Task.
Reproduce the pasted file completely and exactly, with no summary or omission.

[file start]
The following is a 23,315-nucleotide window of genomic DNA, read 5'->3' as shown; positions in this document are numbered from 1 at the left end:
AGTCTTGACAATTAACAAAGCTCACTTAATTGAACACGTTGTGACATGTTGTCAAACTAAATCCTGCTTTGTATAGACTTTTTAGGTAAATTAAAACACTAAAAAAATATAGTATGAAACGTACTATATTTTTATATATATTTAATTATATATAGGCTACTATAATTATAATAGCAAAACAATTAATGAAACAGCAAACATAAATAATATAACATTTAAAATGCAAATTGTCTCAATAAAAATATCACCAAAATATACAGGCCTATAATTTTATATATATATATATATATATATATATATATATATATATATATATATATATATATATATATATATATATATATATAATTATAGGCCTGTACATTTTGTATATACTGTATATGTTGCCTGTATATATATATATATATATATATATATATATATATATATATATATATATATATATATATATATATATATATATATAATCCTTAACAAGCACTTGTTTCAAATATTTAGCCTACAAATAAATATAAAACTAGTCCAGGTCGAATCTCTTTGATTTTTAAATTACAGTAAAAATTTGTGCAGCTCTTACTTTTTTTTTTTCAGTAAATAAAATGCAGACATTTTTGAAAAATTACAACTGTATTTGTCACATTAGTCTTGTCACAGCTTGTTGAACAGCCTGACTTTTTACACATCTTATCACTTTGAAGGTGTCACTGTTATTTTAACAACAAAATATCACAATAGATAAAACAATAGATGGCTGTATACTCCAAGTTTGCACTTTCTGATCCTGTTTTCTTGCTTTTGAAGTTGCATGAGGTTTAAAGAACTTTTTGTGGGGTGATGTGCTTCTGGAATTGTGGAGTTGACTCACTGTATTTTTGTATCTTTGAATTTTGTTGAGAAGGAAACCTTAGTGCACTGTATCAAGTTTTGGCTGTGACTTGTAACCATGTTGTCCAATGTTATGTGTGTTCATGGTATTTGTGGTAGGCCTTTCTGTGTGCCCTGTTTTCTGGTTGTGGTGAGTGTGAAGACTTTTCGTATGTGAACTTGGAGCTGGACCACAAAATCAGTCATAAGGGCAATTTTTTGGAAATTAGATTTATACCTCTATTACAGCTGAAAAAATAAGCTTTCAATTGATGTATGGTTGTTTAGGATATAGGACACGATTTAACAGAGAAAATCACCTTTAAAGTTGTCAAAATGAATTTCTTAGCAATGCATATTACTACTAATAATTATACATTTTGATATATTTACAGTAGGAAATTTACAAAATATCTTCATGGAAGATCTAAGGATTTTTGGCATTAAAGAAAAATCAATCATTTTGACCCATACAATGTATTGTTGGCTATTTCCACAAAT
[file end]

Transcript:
The following is a 23,315-nucleotide window of genomic DNA, read 5'->3' as shown; positions in this document are numbered from 1 at the left end:
AGTCTTGACAATTAACAAAGCTCACTTAATTGAACACGTTGTGACATGTTGTCAAACTAAATCCTGCTTTGTATAGACTTTTTAGGTAAATTAAAACACTAAAAAAATATAGTATGAAACGTACTATATTTTTATATATATTTAATTATATATAGGCTACTATAATTATAATAGCAAAACAATTAATGAAACAGCAAACATAAATAATATAACATTTAAAATGCAAATTGTCTCAATAAAAATATCACCAAAATATACAGGCCTATAATTTTATATATATATATATATATATATATATATATATATATATATATATATATATATATATATATATATATATATATATAATTATAGGCCTGTACATTTTGTATATACTGTATATGTTGCCTGTATATATATATATATATATATATATATATATATATATATATATATATATATATATATATATATATATATATATATAATCCTTAACAAGCACTTGTTTCAAATATTTAGCCTACAAATAAATATAAAACTAGTCCAGGTCGAATCTCTTTGATTTTTAAATTACAGTAAAAATTTGTGCAGCTCTTACTTTTTTTTTTTCAGTAAATAAAATGCAGACATTTTTGAAAAATTACAACTGTATTTGTCACATTAGTCTTGTCACAGCTTGTTGAACAGCCTGACTTTTTACACATCTTATCACTTTGAAGGTGTCACTGTTATTTTAACAACAAAATATCACAATAGATAAAACAATAGATGGCTGTATACTCCAAGTTTGCACTTTCTGATCCTGTTTTCTTGCTTTTGAAGTTGCATGAGGTTTAAAGAACTTTTTGTGGGGTGATGTGCTTCTGGAATTGTGGAGTTGACTCACTGTATTTTTGTATCTTTGAATTTTGTTGAGAAGGAAACCTTAGTGCACTGTATCAAGTTTTGGCTGTGACTTGTAACCATGTTGTCCAATGTTATGTGTGTTCATGGTATTTGTGGTAGGCCTTTCTGTGTGCCCTGTTTTCTGGTTGTGGTGAGTGTGAAGACTTTTCGTATGTGAACTTGGAGCTGGACCACAAAATCAGTCATAAGGGCAATTTTTTGGAAATTAGATTTATACCTCTATTACAGCTGAAAAAATAAGCTTTCAATTGATGTATGGTTGTTTAGGATATAGGACACGATTTAACAGAGAAAATCACCTTTAAAGTTGTCAAAATGAATTTCTTAGCAATGCATATTACTACTAATAATTATACATTTTGATATATTTACAGTAGGAAATTTACAAAATATCTTCATGGAAGATCTAAGGATTTTTGGCATTAAAGAAAAATCAATCATTTTGACCCATACAATGTATTGTTGGCTATTTCCACAAAT